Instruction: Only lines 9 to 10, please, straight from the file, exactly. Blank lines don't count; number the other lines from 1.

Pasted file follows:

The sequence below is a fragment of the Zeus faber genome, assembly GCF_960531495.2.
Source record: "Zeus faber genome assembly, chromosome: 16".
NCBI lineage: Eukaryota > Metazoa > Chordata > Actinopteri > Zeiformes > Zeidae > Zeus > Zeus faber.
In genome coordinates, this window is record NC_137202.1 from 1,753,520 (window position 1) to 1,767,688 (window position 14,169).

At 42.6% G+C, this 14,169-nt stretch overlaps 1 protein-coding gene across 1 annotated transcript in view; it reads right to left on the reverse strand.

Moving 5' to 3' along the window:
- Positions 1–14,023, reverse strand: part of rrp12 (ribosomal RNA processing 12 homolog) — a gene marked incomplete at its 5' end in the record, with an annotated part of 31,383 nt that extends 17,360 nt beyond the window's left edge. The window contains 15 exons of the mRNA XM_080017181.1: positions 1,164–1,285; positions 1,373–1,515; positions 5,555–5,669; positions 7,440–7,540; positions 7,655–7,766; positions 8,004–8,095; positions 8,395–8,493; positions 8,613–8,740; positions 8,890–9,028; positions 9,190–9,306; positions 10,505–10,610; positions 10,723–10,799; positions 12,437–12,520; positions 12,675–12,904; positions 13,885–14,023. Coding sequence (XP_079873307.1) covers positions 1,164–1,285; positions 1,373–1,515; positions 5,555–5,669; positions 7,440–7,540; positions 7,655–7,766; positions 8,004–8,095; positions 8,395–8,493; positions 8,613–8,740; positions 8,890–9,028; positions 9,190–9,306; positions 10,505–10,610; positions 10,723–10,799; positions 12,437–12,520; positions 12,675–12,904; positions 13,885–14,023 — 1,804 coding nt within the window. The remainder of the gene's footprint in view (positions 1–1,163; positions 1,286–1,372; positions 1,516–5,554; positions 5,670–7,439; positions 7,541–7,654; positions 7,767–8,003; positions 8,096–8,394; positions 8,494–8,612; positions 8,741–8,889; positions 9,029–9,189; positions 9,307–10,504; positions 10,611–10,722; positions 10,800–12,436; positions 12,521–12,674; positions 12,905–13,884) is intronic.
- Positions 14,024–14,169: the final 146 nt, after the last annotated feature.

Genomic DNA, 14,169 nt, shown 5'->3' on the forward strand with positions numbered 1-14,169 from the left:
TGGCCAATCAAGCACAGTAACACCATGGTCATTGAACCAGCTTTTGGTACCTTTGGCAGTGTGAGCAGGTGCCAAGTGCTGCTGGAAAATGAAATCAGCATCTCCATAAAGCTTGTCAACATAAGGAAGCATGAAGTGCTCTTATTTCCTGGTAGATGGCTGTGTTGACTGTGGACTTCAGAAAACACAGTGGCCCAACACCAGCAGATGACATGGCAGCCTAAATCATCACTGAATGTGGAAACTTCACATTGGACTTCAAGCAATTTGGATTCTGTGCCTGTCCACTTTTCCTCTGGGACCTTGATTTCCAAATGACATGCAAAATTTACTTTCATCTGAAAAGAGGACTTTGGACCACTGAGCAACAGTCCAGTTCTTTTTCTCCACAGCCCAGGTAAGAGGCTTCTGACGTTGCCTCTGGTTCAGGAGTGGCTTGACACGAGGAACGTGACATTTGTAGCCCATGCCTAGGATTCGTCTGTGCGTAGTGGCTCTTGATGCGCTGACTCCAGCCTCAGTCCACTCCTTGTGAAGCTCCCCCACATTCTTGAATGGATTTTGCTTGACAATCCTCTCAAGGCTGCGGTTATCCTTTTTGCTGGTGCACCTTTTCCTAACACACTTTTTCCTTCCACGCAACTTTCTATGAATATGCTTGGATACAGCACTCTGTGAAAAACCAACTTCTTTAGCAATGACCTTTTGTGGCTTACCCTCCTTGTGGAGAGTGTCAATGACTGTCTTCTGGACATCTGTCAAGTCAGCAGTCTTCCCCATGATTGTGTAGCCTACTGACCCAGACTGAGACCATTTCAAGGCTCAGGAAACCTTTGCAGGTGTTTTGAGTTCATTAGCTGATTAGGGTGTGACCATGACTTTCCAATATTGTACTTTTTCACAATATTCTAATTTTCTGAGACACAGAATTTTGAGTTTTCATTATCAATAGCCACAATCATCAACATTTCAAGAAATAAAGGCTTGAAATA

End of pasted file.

Genomic DNA, 14,169 nt, shown 5'->3' on the forward strand with positions numbered 1-14,169 from the left:
TGGCCAATCAAGCACAGTAACACCATGGTCATTGAACCAGCTTTTGGTACCTTTGGCAGTGTGAGCAGGTGCCAAGTGCTGCTGGAAAATGAAATCAGCATCTCCATAAAGCTTGTCAACATAAGGAAGCATGAAGTGCTCTTATTTCCTGGTAGATGGCTGTGTTGACTGTGGACTTCAGAAAACACAGTGGCCCAACACCAGCAGATGACATGGCAGCCTAAATCATCACTGAATGTGGAAACTTCACATTGGACTTCAAGCAATTTGGATTCTGTGCCTGTCCACTTTTCCTCTGGGACCTTGATTTCCAAATGACATGCAAAATTTACTTTCATCTGAAAAGAGGACTTTGGACCACTGAGCAACAGTCCAGTTCTTTTTCTCCACAGCCCAGGTAAGAGGCTTCTGACGTTGCCTCTGGTTCAGGAGTGGCTTGACACGAGGAACGTGACATTTGTAGCCCATGCCTAGGATTCGTCTGTGCGTAGTGGCTCTTGATGCGCTGACTCCAGCCTCAGTCCACTCCTTGTGAAGCTCCCCCACATTCTTGAATGGATTTTGCTTGACAATCCTCTCAAGGCTGCGGTTATCCTTTTTGCTGGTGCACCTTTTCCTAACACACTTTTTCCTTCCACGCAACTTTCTATGAATATGCTTGGATACAGCACTCTGTGAAAAACCAACTTCTTTAGCAATGACCTTTTGTGGCTTACCCTCCTTGTGGAGAGTGTCAATGACTGTCTTCTGGACATCTGTCAAGTCAGCAGTCTTCCCCATGATTGTGTAGCCTACTGACCCAGACTGAGACCATTTCAAGGCTCAGGAAACCTTTGCAGGTGTTTTGAGTTCATTAGCTGATTAGGGTGTGACCATGACTTTCCAATATTGTACTTTTTCACAATATTCTAATTTTCTGAGACACAGAATTTTGAGTTTTCATTATCAATAGCCACAATCATCAACATTTCAAGAAATAAAGGCTTGAAATA